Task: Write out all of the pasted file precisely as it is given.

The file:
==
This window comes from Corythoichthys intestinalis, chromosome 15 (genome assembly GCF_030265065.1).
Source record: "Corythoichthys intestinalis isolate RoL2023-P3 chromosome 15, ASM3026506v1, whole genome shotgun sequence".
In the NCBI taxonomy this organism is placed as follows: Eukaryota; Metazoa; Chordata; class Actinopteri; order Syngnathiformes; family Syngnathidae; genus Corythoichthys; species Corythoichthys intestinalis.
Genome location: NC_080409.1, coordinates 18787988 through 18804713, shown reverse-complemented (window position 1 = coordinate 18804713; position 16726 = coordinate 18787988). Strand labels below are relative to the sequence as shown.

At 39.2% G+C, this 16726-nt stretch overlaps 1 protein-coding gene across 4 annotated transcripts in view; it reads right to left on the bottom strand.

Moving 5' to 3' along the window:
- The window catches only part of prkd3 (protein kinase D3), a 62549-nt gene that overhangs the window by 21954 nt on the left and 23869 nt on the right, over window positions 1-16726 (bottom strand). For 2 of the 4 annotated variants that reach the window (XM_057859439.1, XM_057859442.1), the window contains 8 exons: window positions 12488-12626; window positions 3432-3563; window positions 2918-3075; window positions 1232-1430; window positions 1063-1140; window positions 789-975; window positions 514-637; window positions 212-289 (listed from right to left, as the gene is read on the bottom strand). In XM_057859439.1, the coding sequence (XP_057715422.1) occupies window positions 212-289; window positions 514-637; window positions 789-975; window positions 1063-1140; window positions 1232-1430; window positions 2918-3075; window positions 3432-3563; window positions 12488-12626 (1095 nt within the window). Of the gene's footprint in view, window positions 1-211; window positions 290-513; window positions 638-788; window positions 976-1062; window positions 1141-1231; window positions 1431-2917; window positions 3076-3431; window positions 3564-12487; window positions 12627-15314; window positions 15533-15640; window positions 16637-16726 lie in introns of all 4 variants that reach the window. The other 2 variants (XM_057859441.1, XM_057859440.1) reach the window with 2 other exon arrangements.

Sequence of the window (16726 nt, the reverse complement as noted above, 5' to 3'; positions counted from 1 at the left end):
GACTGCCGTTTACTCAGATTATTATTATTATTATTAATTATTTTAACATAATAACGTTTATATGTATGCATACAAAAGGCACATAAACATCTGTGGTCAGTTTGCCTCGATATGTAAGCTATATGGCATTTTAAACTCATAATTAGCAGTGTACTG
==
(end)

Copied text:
This window comes from Corythoichthys intestinalis, chromosome 15 (genome assembly GCF_030265065.1).
Source record: "Corythoichthys intestinalis isolate RoL2023-P3 chromosome 15, ASM3026506v1, whole genome shotgun sequence".
In the NCBI taxonomy this organism is placed as follows: Eukaryota; Metazoa; Chordata; class Actinopteri; order Syngnathiformes; family Syngnathidae; genus Corythoichthys; species Corythoichthys intestinalis.
Genome location: NC_080409.1, coordinates 18787988 through 18804713, shown reverse-complemented (window position 1 = coordinate 18804713; position 16726 = coordinate 18787988). Strand labels below are relative to the sequence as shown.

At 39.2% G+C, this 16726-nt stretch overlaps 1 protein-coding gene across 4 annotated transcripts in view; it reads right to left on the bottom strand.

Moving 5' to 3' along the window:
- The window catches only part of prkd3 (protein kinase D3), a 62549-nt gene that overhangs the window by 21954 nt on the left and 23869 nt on the right, over window positions 1-16726 (bottom strand). For 2 of the 4 annotated variants that reach the window (XM_057859439.1, XM_057859442.1), the window contains 8 exons: window positions 12488-12626; window positions 3432-3563; window positions 2918-3075; window positions 1232-1430; window positions 1063-1140; window positions 789-975; window positions 514-637; window positions 212-289 (listed from right to left, as the gene is read on the bottom strand). In XM_057859439.1, the coding sequence (XP_057715422.1) occupies window positions 212-289; window positions 514-637; window positions 789-975; window positions 1063-1140; window positions 1232-1430; window positions 2918-3075; window positions 3432-3563; window positions 12488-12626 (1095 nt within the window). Of the gene's footprint in view, window positions 1-211; window positions 290-513; window positions 638-788; window positions 976-1062; window positions 1141-1231; window positions 1431-2917; window positions 3076-3431; window positions 3564-12487; window positions 12627-15314; window positions 15533-15640; window positions 16637-16726 lie in introns of all 4 variants that reach the window. The other 2 variants (XM_057859441.1, XM_057859440.1) reach the window with 2 other exon arrangements.

Sequence of the window (16726 nt, the reverse complement as noted above, 5' to 3'; positions counted from 1 at the left end):
GACTGCCGTTTACTCAGATTATTATTATTATTATTAATTATTTTAACATAATAACGTTTATATGTATGCATACAAAAGGCACATAAACATCTGTGGTCAGTTTGCCTCGATATGTAAGCTATATGGCATTTTAAACTCATAATTAGCAGTGTACTG